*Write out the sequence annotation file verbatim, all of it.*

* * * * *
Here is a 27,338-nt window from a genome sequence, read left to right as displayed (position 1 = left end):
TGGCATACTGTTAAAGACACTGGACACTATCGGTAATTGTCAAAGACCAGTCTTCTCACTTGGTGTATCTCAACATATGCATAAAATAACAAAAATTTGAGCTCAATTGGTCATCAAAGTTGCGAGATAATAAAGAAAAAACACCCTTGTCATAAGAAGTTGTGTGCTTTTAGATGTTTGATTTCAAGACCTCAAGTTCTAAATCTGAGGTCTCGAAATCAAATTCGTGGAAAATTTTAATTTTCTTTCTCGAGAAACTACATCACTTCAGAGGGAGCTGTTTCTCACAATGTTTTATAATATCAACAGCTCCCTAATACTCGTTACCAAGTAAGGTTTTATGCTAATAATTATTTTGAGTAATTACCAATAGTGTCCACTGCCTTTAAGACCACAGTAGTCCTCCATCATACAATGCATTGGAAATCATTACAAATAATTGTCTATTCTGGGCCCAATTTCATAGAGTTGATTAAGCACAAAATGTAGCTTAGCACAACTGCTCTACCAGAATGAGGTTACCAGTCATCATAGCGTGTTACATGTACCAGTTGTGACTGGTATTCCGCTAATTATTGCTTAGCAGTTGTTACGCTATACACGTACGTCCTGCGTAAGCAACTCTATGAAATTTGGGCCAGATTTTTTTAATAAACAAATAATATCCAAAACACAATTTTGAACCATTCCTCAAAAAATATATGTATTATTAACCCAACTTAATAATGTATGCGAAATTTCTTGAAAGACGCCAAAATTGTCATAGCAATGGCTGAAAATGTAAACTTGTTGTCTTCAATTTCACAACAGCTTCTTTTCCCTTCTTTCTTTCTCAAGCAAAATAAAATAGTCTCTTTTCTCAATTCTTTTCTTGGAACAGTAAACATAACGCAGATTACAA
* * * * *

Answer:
Here is a 27,338-nt window from a genome sequence, read left to right as displayed (position 1 = left end):
TGGCATACTGTTAAAGACACTGGACACTATCGGTAATTGTCAAAGACCAGTCTTCTCACTTGGTGTATCTCAACATATGCATAAAATAACAAAAATTTGAGCTCAATTGGTCATCAAAGTTGCGAGATAATAAAGAAAAAACACCCTTGTCATAAGAAGTTGTGTGCTTTTAGATGTTTGATTTCAAGACCTCAAGTTCTAAATCTGAGGTCTCGAAATCAAATTCGTGGAAAATTTTAATTTTCTTTCTCGAGAAACTACATCACTTCAGAGGGAGCTGTTTCTCACAATGTTTTATAATATCAACAGCTCCCTAATACTCGTTACCAAGTAAGGTTTTATGCTAATAATTATTTTGAGTAATTACCAATAGTGTCCACTGCCTTTAAGACCACAGTAGTCCTCCATCATACAATGCATTGGAAATCATTACAAATAATTGTCTATTCTGGGCCCAATTTCATAGAGTTGATTAAGCACAAAATGTAGCTTAGCACAACTGCTCTACCAGAATGAGGTTACCAGTCATCATAGCGTGTTACATGTACCAGTTGTGACTGGTATTCCGCTAATTATTGCTTAGCAGTTGTTACGCTATACACGTACGTCCTGCGTAAGCAACTCTATGAAATTTGGGCCAGATTTTTTTAATAAACAAATAATATCCAAAACACAATTTTGAACCATTCCTCAAAAAATATATGTATTATTAACCCAACTTAATAATGTATGCGAAATTTCTTGAAAGACGCCAAAATTGTCATAGCAATGGCTGAAAATGTAAACTTGTTGTCTTCAATTTCACAACAGCTTCTTTTCCCTTCTTTCTTTCTCAAGCAAAATAAAATAGTCTCTTTTCTCAATTCTTTTCTTGGAACAGTAAACATAACGCAGATTACAA